At Home Massage Tools: The Rolling Pin for Self-Massage

by Sep 22, 2020

So, you just got a massage and you’re feeling great!  Good on you for taking care of your body and setting aside some time for yourself!

But, when are you planning to see your massage therapist again?  Are you even on the schedule?  Don’t worry, I’m not shaming you if you can’t get back in as soon as you’d like.  There are plenty of reasons why we can’t always find the time for that much-needed self-care.  You wonder, is there anything you can do at home to ease those muscles until your next appointment?

Well, the answer is yes!  While healing through human touch is ideal, self-massage tools are therapeutic too!   And I’m not talking about those expensive jack-hammering contraptions that look like guns.  You probably own at least one of these multi-use objects already: rolling pins, tennis balls, car buffers, water bottles… just look around the house!

Today, we’ll talk about the benefits of using a rolling pin for self-massage.  (We’ll address the other objects in upcoming blogs.)  So, why and how should you use a dough roller on your muscles?

Rolling Pin for Self-Massage

A rolling pin is basically a handheld foam roller.  It works in a similar way; you place it at the attachment sight of a muscle, then roll through the muscle belly to straighten those fibers out.  But you know what’s great about using a rolling pin?  You can use it in a much lazier fashion!  Foam rollers require an active approach, having your bodyweight work against it while you put forth effort to move on top of it.  With a rolling pin, you can be so lazy as to use it while seated.  And even better, you can use it with or without assistance.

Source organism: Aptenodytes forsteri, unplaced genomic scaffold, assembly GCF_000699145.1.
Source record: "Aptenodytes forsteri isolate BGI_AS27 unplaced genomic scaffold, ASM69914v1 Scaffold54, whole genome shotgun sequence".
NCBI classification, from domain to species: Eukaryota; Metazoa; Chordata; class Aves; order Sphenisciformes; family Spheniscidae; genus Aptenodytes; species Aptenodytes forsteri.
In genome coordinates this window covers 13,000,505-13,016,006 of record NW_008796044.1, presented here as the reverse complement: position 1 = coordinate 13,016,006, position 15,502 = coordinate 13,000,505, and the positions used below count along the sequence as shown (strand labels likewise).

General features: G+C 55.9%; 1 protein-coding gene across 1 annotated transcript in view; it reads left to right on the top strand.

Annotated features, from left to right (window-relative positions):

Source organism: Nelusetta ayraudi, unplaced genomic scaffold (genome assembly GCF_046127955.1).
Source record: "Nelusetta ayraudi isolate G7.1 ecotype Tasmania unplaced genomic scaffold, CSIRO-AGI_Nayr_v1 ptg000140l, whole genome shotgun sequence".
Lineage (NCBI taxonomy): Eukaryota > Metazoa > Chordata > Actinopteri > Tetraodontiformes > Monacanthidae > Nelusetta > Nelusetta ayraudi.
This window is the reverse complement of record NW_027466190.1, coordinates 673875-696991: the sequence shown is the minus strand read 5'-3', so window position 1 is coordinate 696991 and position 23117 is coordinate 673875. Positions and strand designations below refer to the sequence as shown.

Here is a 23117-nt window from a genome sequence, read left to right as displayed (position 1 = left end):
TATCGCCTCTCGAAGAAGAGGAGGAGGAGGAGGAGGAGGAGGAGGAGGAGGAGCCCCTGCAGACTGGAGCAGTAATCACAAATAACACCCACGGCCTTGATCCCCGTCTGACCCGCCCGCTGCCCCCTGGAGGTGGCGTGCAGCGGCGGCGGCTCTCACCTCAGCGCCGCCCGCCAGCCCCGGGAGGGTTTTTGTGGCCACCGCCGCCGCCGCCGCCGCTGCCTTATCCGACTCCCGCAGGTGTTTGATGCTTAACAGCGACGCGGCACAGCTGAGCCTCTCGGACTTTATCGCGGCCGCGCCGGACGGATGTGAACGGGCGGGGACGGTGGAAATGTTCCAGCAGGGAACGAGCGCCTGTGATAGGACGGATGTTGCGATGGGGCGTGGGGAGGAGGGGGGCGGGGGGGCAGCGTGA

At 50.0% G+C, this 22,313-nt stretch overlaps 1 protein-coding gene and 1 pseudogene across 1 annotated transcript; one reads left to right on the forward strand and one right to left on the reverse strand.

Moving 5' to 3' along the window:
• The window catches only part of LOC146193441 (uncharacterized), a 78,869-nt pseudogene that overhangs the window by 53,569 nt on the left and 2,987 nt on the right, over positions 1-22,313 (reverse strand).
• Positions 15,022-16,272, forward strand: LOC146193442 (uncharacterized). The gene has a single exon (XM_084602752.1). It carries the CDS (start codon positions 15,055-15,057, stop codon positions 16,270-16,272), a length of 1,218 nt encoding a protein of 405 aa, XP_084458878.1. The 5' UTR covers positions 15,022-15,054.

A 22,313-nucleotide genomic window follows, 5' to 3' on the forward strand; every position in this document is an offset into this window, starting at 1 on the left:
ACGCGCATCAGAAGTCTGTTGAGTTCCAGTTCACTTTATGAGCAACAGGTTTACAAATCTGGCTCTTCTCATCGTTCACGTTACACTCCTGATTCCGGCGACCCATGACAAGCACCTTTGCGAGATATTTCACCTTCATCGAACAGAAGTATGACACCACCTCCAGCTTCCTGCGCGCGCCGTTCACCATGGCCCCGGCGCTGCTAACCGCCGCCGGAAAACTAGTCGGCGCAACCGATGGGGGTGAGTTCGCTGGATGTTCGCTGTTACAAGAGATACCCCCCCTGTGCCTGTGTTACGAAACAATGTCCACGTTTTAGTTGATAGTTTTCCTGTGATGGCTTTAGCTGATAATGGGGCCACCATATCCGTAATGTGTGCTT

I’ll listed off the parts of the body that benefit most from rolling.

Leg Muscles

It’s best to use it on your upper leg muscles such as the IT band, hamstrings, quadriceps and adductors.  For these muscles, you won’t need to stand up.  While seated, you can lightly roll the pin on top of your thigh (quadriceps) or on the inner thigh (adductors), starting at the knee and moving toward to the groin.  The light pressure combined with upward strokes will provide lymphatic drainage, as you’ll be pushing the lymph (a fluid that removes bacteria from tissues) into the lymph nodes (the bean-shaped structure that neutralize that same bacteria) located in the groin.  Lymphatic drainage is especially beneficial for edema.  If you have swelling in an area that a rolling pin can cover, it’s not a bad idea to add it to your wellness routine.

To work the IT band, place with pin on the lateral side of the knee and roll upward until you reach your greater trochanter (the lateral notch  at the top of your femur).  Self-massage is always good for the IT band, as it’s one of the more painful muscles to have touched by another person.  When too much pressure is applied, the band can send a shooting non-therapeutic pain straight up your hip.  This is because it’s more of a tendon than it is a muscle, and therefore doesn’t behave like a muscle.  Putting yourself in control will give you both physical and mental relief — you won’t have to anticipate some unexpected discomfort.

For hamstring massage, pull yourself forward on the chair and place the pin in the pit of your knee.  Press it firmly against the hamstrings, and roll toward your pelvis.  The one uses your bodyweight, just like a foam roller, but you’re sedentary.

Due to wordiness, I’ll attach a video of some guy receiving an assisted rolling pin massage.  It includes some calf massage too!  Try it out with a partner!

Neck and Shoulders

If you’re like most people (aka everybody), you hold tension in your shoulders.  Forward head posture is the biggest culprit, and people who work at desks are the most affected.  But hey, if you’re already seated a desk for more of your day, a rolling pin can come to the rescue while you work!